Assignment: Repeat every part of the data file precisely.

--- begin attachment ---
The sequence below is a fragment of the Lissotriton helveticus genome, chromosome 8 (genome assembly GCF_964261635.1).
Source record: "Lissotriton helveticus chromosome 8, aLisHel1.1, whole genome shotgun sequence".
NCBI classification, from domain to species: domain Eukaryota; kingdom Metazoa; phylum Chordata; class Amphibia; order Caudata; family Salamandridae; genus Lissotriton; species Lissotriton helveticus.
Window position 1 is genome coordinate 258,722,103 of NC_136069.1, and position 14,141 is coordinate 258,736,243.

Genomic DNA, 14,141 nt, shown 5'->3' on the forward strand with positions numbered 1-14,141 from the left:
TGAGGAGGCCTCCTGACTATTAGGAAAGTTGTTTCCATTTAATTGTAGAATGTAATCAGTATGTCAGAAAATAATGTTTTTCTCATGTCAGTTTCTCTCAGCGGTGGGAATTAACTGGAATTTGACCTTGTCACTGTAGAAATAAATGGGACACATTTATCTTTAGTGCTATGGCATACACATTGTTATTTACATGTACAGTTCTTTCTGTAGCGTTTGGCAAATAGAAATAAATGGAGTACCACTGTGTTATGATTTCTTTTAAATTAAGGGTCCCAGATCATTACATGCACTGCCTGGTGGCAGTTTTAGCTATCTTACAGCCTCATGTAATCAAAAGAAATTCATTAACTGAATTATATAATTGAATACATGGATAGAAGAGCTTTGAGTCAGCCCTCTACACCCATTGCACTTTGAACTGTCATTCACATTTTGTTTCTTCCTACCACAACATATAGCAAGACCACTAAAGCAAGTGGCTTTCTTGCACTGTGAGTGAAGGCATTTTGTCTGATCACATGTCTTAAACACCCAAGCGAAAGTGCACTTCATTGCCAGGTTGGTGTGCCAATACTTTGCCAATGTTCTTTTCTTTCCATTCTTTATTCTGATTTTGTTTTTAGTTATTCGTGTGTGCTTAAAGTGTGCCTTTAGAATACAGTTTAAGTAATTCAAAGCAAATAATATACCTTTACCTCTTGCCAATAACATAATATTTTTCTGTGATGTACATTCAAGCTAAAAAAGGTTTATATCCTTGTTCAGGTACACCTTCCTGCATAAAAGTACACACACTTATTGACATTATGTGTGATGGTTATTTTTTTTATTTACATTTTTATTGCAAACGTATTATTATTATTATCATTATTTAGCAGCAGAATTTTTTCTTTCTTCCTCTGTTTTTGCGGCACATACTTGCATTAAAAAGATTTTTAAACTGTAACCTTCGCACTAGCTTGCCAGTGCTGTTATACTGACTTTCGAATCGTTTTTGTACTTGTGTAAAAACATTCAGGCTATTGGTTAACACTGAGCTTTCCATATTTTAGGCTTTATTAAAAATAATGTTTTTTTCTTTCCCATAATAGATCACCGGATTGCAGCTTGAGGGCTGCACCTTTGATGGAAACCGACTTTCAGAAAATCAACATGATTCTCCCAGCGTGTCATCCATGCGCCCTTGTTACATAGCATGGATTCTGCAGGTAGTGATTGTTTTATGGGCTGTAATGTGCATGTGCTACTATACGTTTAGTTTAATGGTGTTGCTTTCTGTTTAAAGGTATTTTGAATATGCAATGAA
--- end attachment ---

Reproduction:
The sequence below is a fragment of the Lissotriton helveticus genome, chromosome 8 (genome assembly GCF_964261635.1).
Source record: "Lissotriton helveticus chromosome 8, aLisHel1.1, whole genome shotgun sequence".
NCBI classification, from domain to species: domain Eukaryota; kingdom Metazoa; phylum Chordata; class Amphibia; order Caudata; family Salamandridae; genus Lissotriton; species Lissotriton helveticus.
Window position 1 is genome coordinate 258,722,103 of NC_136069.1, and position 14,141 is coordinate 258,736,243.

Genomic DNA, 14,141 nt, shown 5'->3' on the forward strand with positions numbered 1-14,141 from the left:
TGAGGAGGCCTCCTGACTATTAGGAAAGTTGTTTCCATTTAATTGTAGAATGTAATCAGTATGTCAGAAAATAATGTTTTTCTCATGTCAGTTTCTCTCAGCGGTGGGAATTAACTGGAATTTGACCTTGTCACTGTAGAAATAAATGGGACACATTTATCTTTAGTGCTATGGCATACACATTGTTATTTACATGTACAGTTCTTTCTGTAGCGTTTGGCAAATAGAAATAAATGGAGTACCACTGTGTTATGATTTCTTTTAAATTAAGGGTCCCAGATCATTACATGCACTGCCTGGTGGCAGTTTTAGCTATCTTACAGCCTCATGTAATCAAAAGAAATTCATTAACTGAATTATATAATTGAATACATGGATAGAAGAGCTTTGAGTCAGCCCTCTACACCCATTGCACTTTGAACTGTCATTCACATTTTGTTTCTTCCTACCACAACATATAGCAAGACCACTAAAGCAAGTGGCTTTCTTGCACTGTGAGTGAAGGCATTTTGTCTGATCACATGTCTTAAACACCCAAGCGAAAGTGCACTTCATTGCCAGGTTGGTGTGCCAATACTTTGCCAATGTTCTTTTCTTTCCATTCTTTATTCTGATTTTGTTTTTAGTTATTCGTGTGTGCTTAAAGTGTGCCTTTAGAATACAGTTTAAGTAATTCAAAGCAAATAATATACCTTTACCTCTTGCCAATAACATAATATTTTTCTGTGATGTACATTCAAGCTAAAAAAGGTTTATATCCTTGTTCAGGTACACCTTCCTGCATAAAAGTACACACACTTATTGACATTATGTGTGATGGTTATTTTTTTTATTTACATTTTTATTGCAAACGTATTATTATTATTATCATTATTTAGCAGCAGAATTTTTTCTTTCTTCCTCTGTTTTTGCGGCACATACTTGCATTAAAAAGATTTTTAAACTGTAACCTTCGCACTAGCTTGCCAGTGCTGTTATACTGACTTTCGAATCGTTTTTGTACTTGTGTAAAAACATTCAGGCTATTGGTTAACACTGAGCTTTCCATATTTTAGGCTTTATTAAAAATAATGTTTTTTTCTTTCCCATAATAGATCACCGGATTGCAGCTTGAGGGCTGCACCTTTGATGGAAACCGACTTTCAGAAAATCAACATGATTCTCCCAGCGTGTCATCCATGCGCCCTTGTTACATAGCATGGATTCTGCAGGTAGTGATTGTTTTATGGGCTGTAATGTGCATGTGCTACTATACGTTTAGTTTAATGGTGTTGCTTTCTGTTTAAAGGTATTTTGAATATGCAATGAA